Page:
Voice Male - Summer 2004

From the Editor

A Picnic in the Park

And a New Voice in the Campaign Against Domestic Violence

By Rob Okun

Lisa Kapler knew she had to act. The wife of Boston Red Sox player Gabe Kapler decided to go public with the abuse she suffered at the hands of a controlling boyfriend--before she met her husband--so younger women might learn the warning signs of abuse and avoid going through what she went through for three years when she was in high school.

The Red Sox wives, who work as a group on a range of social concerns, were organizing, with the Red Sox Foundation, a "Picnic in the Park" in late June to support the work of Jane Doe, Inc., the Massachusetts coalition working to prevent sexual assault and domestic violence. When a representative from Jane Doe met with the women in the Family Room at Fenway Park to describe the coalition's work and the victims of abuse it served, Lisa did more than listen. In a quiet voice Lisa stunned the roomful of Sox wives by announcing she had been a victim of abuse. From 14 to 17, the now 28-year-old mother of two had been choked, punched, and kicked by a boyfriend who tried to control her every move, who bruised not just her body but her spirit.

Eleven years later she was ready to talk. Lisa knew the fund-raiser for Jane Doe, featuring a group picnic in the outfield of historic Fenway Park and attended by many members of the Red Sox team, would attract a lot of publicity. She knew this was the moment to tell her story, so she granted an interview to a Boston Globe reporter. But she wasn't acting alone. Husband Gabe, a speedy outfielder, encouraged her to share her experience.

The "Picnic in the Park" happened to fall on my birthday, and my wife and I decided to make a day of it, first watching the Sox rout the Phillies and then staying on for the reception and picnic afterward. It was a magical day, one in which New England's most beloved professional sports team appeared more like a family than a business (though big business Major League Baseball surely is).

There were great snapshots to remember. Watching star pitcher Curt Schilling holding the baseball on the mound one moment, and later, as a dad in street clothes, holding one of his children. Or Tim Wakefield, another pitcher, pushing his new son in a baby carriage across the warning track in center field. Seeing catcher Doug Mirabelli retrieve a baseball his young child had just hit. These men are heroes on the field, yet like many of us, they are also fathers, men, regular people with lives and families, triumphs and struggles.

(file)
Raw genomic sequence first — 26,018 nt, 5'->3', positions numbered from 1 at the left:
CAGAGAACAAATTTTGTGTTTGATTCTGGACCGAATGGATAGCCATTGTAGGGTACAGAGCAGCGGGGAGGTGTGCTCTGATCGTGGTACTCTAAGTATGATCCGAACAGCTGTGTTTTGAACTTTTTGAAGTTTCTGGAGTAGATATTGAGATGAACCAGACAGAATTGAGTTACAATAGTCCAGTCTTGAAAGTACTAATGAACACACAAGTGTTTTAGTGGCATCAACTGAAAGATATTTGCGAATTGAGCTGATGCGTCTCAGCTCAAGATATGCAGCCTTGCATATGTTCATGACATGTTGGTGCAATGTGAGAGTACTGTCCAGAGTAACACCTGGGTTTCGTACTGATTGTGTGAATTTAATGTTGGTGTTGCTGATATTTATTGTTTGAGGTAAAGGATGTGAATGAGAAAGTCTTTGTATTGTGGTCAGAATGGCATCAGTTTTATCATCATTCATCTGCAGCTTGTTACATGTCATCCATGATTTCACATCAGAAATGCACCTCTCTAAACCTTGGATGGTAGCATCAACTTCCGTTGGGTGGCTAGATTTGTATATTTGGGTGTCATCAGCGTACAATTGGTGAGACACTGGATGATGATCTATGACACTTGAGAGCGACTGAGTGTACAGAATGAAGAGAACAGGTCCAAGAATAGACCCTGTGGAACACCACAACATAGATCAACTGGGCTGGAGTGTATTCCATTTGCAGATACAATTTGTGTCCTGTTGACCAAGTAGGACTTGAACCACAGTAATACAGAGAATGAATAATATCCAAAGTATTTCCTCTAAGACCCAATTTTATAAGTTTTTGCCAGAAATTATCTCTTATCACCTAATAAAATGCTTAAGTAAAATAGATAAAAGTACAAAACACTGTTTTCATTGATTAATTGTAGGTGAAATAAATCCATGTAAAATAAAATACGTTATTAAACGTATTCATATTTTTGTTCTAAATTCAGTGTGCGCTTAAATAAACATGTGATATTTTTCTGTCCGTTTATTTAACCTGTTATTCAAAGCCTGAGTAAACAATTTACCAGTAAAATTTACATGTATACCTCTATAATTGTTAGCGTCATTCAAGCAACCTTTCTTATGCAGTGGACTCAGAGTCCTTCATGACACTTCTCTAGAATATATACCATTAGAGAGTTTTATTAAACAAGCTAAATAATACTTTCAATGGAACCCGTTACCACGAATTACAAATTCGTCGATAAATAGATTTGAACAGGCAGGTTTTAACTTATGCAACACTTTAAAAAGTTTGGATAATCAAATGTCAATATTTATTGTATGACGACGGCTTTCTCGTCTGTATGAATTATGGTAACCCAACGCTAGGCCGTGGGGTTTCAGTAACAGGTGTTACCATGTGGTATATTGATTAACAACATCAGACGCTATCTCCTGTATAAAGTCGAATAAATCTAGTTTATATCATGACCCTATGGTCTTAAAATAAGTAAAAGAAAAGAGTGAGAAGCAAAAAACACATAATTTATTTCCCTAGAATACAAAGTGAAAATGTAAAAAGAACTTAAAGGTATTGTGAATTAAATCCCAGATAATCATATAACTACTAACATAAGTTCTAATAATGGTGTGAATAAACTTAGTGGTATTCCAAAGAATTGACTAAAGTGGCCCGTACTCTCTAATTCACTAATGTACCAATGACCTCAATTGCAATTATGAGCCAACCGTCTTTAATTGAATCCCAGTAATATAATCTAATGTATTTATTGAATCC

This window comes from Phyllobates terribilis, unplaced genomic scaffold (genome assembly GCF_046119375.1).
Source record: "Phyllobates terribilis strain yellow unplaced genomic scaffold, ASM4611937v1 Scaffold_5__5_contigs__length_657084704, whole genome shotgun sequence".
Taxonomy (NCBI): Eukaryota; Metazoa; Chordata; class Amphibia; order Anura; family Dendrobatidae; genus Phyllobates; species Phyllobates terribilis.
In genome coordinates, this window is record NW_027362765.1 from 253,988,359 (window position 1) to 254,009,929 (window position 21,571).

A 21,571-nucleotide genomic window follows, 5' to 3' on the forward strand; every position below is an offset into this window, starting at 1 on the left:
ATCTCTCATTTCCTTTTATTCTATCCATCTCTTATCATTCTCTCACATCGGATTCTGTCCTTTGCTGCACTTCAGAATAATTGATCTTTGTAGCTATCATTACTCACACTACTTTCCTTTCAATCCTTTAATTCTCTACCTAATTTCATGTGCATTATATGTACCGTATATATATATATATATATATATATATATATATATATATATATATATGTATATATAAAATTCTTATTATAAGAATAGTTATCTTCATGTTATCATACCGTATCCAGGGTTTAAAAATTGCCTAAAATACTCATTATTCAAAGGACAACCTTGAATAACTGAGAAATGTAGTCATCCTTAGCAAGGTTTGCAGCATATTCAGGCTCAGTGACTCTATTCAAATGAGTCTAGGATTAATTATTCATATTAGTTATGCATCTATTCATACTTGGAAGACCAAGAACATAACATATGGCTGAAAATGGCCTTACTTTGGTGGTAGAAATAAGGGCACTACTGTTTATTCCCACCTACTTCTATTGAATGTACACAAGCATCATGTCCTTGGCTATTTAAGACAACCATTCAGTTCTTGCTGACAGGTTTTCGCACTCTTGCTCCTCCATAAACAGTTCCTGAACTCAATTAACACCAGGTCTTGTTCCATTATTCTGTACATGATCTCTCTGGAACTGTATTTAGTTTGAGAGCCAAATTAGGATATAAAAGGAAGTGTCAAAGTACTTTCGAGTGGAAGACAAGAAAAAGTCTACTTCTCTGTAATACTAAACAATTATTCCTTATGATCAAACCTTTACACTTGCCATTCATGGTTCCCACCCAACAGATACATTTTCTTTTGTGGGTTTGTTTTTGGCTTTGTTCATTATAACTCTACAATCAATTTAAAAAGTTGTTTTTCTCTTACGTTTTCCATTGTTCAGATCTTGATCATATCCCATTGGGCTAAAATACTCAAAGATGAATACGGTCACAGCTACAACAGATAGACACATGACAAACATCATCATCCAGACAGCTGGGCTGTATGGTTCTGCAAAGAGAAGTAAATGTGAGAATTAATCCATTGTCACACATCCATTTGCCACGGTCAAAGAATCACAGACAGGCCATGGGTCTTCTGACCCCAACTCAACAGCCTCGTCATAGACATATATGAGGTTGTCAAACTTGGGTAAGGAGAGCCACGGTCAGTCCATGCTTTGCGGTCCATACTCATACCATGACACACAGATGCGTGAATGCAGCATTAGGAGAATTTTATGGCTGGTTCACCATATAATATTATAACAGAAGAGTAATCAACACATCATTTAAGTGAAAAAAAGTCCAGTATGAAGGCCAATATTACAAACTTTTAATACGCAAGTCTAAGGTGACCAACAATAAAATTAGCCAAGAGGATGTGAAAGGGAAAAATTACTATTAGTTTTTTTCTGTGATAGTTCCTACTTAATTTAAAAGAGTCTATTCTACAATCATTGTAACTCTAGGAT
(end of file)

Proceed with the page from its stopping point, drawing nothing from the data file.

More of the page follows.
But watching fans line up to collect the players' autographs, I was reminded of the special status and responsibility athletes have in society and how their lives, on and off the field, take place under a particularly glaring spotlight. From O. J. Simpson to Kobe Bryant, from domestic violence to sexual assault, the conduct of our sports heroes is always under scrutiny. It's a price pro athletes pay for being held in such high esteem, especially by the young.

At a reception before the picnic, after the players had answered questions about the game, Gabe Kapler and Lisa Kapler spoke. He said men have a responsibility to say no to domestic violence, and she said she was telling her story so other women, including teenagers in abusive dating relationships, would know what to look for and know how to escape.

Despite the grim statistics about domestic violence and sexual assault, despite the Kobe Bryant rape trial and this spring's shocking revelations of sexual misconduct allegations leveled at University of Colorado football players, there are signs of hope. The fact that the Red Sox Foundation, the players' wives, and Jane Doe--a shining light in the struggle against sexual assault and domestic violence for 30 years--came together is one such sign. Lisa Kapler speaking out--11 years after she escaped the abuse--is another.

Seven years ago in these pages I recounted a Red Sox game I'd brought my then-nine-year-old son, Jonah, to watch. The game was marked by fans booing Sox outfielder Wil Cordero when he came to bat for the first time. Cordero had recently been arrested on a charge of domestic assault and battery--for smashing a telephone into his wife's forehead. "Why are they booing him, Dad?" my son innocently asked.

As a parent, I saw the question as a teachable moment: a moment that brought together my role as a father and as the then-associate director of the Men's Resource Center. I told Jonah about the work the MRC's Men Overcoming Violence program was doing. I told him about the group I led every Wednesday night helping men to learn not to act abusively. I told him that the Red Sox were going to make Cordero go to counseling. My answer satisfied him; but I was distracted. The escape I'd sought at the ballpark had been interrupted by the reality of domestic violence.

It is seven years later, and Lisa and Gabe Kapler, the Boston Red Sox and Jane Doe are part of the commitment a growing number of people and institutions across the country and around the world are making to prevent such abuse. For the sake of our children, we have to work for a world where innocent nine-year-olds don't have to ask, "Why is everyone booing, Dad?"

Rob Okun is Co-Director of the Men's Resource Center and Editor of Voice Male. He can be contacted at raokun@mrcforchange.org.

The mission of the Men's Resource Center for Change is to support men, challenge men's violence, and develop men's leadership in ending oppression in our lives, our families, and our communities.

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